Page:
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Nephrocalcinosis occurs when calcium builds up in the kidneys, the organs responsible for separating the body’s liquid waste substances from the blood before converting them into urine. Calcium is a natural substance that aids in muscle movement, blood clotting, and comprises bones and teeth, but too much can limit proper body function. The condition is similar to kidney stones, which are small crystallized substances that build up in the kidneys as a result of dehydration. Nephrocalcinosis tends to be most common in babies who are born prematurely, but can occur in anyone with conditions that affect the kidneys.
Minor cases of nephrocalcinosis do not generally have any symptoms. As the condition progresses and the calcium masses multiply or enlarge, it may result in blood being expelled during urination, as well as vomiting or a high fever. Chronic aching near the abdomen, thighs, back, or sides is another common symptom.
Underlying medical conditions that alter the blood or urine’s amounts of calcium are the cause of most cases of nephrocalcinosis. Hypocalcaemia is a condition in which blood or kidneys are prone to contain excess calcium. Another possible underlying cause is glomerulonephritis, a disorder that impairs the filtering system of kidneys. Tuberculosis, an organ infection caused by bacteria, can also contribute to excessive calcium.
Nephrocalcinosis that is already in the kidneys cannot be eradicated, but treatment can be implemented to prevent calcium amounts from increasing further. Medications may be prescribed to deal with any preexisting medical conditions that cause the calcium buildup. In serious cases, a person may need to be put on dialysis, a system that uses chemicals to manually get rid of waste from the kidneys since the organs cannot do it themselves.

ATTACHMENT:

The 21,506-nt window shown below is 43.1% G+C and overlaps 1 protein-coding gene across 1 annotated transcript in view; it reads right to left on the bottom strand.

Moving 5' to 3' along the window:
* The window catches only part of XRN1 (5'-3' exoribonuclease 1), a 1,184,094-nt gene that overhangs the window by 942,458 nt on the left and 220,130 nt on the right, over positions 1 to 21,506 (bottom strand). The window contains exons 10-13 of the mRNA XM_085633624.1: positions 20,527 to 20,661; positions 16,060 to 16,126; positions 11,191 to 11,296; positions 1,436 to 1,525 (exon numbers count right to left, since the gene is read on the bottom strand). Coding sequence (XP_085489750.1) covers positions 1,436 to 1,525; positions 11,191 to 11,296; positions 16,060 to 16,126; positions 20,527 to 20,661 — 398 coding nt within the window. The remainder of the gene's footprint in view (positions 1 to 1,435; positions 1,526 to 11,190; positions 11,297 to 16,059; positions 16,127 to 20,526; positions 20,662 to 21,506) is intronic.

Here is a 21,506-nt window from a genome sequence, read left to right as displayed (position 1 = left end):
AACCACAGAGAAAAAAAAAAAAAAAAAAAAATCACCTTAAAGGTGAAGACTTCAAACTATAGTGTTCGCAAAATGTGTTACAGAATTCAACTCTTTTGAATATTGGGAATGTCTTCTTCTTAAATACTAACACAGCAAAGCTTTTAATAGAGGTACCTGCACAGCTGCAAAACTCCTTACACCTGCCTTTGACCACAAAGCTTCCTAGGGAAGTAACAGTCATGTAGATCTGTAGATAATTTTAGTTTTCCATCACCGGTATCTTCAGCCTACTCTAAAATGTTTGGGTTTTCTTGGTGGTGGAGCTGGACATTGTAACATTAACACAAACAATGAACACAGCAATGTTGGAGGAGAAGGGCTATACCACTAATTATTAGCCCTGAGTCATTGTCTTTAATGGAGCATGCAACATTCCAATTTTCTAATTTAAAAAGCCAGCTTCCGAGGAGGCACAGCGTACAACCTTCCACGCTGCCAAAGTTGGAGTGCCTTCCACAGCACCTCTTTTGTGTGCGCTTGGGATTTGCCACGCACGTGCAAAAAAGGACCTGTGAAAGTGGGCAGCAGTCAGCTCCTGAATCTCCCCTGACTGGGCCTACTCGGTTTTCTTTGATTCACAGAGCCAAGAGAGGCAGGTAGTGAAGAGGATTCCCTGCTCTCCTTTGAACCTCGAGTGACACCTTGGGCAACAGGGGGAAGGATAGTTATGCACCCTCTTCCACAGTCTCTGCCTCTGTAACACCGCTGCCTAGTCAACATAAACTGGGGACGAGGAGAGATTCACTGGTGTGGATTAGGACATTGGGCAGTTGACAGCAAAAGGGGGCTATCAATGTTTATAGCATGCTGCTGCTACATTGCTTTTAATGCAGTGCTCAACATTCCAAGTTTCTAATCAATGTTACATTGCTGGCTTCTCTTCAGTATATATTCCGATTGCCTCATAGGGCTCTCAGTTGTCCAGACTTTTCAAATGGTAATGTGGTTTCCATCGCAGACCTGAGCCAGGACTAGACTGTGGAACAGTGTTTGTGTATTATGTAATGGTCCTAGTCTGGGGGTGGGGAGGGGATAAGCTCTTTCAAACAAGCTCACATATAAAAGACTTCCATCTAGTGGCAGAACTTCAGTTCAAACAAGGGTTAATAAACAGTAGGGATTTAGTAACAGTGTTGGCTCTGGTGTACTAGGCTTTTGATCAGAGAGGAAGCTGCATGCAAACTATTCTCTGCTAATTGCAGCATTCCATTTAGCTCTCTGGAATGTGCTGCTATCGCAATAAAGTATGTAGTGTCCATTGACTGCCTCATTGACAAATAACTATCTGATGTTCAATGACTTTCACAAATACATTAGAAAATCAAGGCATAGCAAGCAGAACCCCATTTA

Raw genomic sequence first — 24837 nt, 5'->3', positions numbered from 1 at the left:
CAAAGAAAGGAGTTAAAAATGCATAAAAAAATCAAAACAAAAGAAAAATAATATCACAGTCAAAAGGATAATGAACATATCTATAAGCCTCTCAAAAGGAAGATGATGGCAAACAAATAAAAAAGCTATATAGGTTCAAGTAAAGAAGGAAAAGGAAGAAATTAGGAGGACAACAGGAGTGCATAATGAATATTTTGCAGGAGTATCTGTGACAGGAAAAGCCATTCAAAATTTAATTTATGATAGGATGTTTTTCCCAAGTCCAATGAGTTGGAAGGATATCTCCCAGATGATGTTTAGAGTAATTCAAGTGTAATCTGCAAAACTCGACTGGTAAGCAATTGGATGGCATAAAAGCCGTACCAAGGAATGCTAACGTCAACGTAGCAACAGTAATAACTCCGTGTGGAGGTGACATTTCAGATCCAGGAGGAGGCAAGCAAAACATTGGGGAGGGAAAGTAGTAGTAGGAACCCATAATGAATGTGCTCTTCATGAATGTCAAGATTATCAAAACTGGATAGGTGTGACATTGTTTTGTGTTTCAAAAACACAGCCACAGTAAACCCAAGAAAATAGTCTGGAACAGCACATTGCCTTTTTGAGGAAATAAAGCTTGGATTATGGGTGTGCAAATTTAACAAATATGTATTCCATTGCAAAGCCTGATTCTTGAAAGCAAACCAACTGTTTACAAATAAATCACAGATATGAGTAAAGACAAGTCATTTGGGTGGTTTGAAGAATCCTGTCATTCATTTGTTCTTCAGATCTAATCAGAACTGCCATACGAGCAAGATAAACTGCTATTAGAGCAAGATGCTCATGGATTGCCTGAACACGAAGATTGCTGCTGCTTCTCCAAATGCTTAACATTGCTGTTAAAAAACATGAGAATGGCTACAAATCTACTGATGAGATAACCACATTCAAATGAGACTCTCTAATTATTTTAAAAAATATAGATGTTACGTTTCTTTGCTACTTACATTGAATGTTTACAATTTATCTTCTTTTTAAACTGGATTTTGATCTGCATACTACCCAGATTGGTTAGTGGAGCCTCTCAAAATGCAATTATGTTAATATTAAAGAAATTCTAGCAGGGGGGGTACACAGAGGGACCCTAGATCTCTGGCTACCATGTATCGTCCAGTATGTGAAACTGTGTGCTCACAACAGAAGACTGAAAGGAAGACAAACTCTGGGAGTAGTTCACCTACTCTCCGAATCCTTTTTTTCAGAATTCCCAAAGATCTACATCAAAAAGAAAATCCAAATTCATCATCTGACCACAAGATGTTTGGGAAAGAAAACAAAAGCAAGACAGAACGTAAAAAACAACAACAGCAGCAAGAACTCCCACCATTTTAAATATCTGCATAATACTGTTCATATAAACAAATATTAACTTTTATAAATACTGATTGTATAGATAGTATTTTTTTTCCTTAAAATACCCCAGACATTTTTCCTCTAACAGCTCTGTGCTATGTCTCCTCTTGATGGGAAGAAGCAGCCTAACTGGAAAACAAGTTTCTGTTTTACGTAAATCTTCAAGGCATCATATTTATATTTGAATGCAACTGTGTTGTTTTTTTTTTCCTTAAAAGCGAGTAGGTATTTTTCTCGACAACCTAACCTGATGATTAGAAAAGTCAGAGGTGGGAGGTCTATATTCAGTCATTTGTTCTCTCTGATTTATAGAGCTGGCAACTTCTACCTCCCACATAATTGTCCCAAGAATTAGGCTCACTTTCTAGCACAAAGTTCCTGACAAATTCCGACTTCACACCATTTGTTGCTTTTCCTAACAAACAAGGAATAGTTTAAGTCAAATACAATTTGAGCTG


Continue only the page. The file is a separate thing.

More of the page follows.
If calcium deposits keep building up or if the condition is not treated before the deposits become extensive, it can have severe or potentially fatal health complications. One possible complication is obstructive uropathy, in which the passage that transfers urine from the kidneys to the bladder becomes narrowed or clogged. Since urine cannot go to the bladder, it remains in the kidneys and causes them to become overfilled and enlarged, which can result in irreversible damage to the kidneys. Untreated cases of the condition can also cause renal failure, a possibly life-threatening condition which keeps the kidneys from being able to remove any waste from the body.